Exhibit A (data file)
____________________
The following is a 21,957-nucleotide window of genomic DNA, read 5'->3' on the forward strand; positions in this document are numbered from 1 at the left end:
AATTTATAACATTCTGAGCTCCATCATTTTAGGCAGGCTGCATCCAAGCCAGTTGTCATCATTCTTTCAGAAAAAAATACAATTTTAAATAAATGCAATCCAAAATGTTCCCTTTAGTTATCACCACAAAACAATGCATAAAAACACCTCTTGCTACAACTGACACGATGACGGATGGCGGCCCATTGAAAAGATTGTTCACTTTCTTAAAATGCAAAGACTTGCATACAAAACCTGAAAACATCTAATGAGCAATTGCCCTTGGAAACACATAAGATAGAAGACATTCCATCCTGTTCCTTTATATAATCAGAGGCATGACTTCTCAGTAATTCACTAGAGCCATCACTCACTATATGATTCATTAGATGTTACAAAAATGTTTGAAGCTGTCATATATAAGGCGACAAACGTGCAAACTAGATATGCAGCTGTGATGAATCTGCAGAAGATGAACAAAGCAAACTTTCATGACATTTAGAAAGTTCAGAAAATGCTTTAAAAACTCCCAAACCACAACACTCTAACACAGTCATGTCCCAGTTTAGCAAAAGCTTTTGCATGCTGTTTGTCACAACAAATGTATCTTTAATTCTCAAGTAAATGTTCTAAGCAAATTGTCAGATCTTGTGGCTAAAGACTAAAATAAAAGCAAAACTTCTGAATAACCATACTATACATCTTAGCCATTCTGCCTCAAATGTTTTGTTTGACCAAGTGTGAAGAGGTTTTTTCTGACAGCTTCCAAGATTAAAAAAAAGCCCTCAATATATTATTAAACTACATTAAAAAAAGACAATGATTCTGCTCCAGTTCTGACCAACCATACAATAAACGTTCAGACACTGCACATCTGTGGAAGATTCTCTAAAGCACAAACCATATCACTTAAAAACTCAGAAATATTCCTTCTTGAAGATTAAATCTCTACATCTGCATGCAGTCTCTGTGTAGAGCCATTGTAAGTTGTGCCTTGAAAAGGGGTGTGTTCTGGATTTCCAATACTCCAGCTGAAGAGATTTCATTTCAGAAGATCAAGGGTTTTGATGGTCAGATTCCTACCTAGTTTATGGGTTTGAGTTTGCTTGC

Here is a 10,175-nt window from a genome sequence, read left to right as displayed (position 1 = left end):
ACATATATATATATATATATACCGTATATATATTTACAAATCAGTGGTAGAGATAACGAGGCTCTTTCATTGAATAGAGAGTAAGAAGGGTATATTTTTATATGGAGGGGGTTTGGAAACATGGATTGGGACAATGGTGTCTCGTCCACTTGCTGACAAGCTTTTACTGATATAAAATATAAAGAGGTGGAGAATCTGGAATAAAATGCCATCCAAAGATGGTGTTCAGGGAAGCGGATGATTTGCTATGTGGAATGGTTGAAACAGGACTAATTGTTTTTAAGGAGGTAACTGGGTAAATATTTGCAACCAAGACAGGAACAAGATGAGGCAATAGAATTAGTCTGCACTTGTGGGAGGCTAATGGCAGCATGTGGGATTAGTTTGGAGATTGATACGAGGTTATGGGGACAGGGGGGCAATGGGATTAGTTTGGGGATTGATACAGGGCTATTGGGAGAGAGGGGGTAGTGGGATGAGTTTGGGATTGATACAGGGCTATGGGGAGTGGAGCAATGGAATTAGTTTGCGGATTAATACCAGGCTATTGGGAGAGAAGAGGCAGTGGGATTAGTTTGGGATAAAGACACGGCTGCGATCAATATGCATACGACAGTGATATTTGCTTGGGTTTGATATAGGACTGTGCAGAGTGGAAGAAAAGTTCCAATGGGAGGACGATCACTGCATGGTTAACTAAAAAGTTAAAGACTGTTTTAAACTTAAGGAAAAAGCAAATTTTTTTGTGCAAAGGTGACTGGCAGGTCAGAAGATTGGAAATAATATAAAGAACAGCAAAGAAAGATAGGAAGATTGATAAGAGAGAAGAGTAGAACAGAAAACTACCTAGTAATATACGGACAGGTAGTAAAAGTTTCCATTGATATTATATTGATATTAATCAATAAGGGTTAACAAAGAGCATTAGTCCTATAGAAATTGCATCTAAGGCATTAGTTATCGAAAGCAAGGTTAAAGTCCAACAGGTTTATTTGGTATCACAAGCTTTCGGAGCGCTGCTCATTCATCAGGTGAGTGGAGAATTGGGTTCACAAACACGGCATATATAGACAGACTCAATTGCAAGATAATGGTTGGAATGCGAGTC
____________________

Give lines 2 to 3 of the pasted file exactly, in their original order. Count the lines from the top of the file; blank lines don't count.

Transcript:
AATTTATAACATTCTGAGCTCCATCATTTTAGGCAGGCTGCATCCAAGCCAGTTGTCATCATTCTTTCAGAAAAAAATACAATTTTAAATAAATGCAATCCAAAATGTTCCCTTTAGTTATCACCACAAAACAATGCATAAAAACACCTCTTGCTACAACTGACACGATGACGGATGGCGGCCCATTGAAAAGATTGTTCACTTTCTTAAAATGCAAAGACTTGCATACAAAACCTGAAAACATCTAATGAGCAATTGCCCTTGGAAACACATAAGATAGAAGACATTCCATCCTGTTCCTTTATATAATCAGAGGCATGACTTCTCAGTAATTCACTAGAGCCATCACTCACTATATGATTCATTAGATGTTACAAAAATGTTTGAAGCTGTCATATATAAGGCGACAAACGTGCAAACTAGATATGCAGCTGTGATGAATCTGCAGAAGATGAACAAAGCAAACTTTCATGACATTTAGAAAGTTCAGAAAATGCTTTAAAAACTCCCAAACCACAACACTCTAACACAGTCATGTCCCAGTTTAGCAAAAGCTTTTGCATGCTGTTTGTCACAACAAATGTATCTTTAATTCTCAAGTAAATGTTCTAAGCAAATTGTCAGATCTTGTGGCTAAAGACTAAAATAAAAGCAAAACTTCTGAATAACCATACTATACATCTTAGCCATTCTGCCTCAAATGTTTTGTTTGACCAAGTGTGAAGAGGTTTTTTCTGACAGCTTCCAAGATTAAAAAAAAGCCCTCAATATATTATTAAACTACATTAAAAAAAGACAATGATTCTGCTCCAGTTCTGACCAACCATACAATAAACGTTCAGACACTGCACATCTGTGGAAGATTCTCTAAAGCACAAACCATATCACTTAAAAACTCAGAAATATTCCTTCTTGAAGATTAAATCTCTACATCTGCATGCAGTCTCTGTGTAGAGCCATTGTAAGTTGTGCCTTGAAAAGGGGTGTGTTCTGGATTTCCAATACTCCAGCTGAAGAGATTTCATTTCAGAAGATCAAGGGTTTTGATGGTCAGATTCCTACCTAGTTTATGGGTTTGAGTTTGCTTGC

Here is a 10,175-nt window from a genome sequence, read left to right as displayed (position 1 = left end):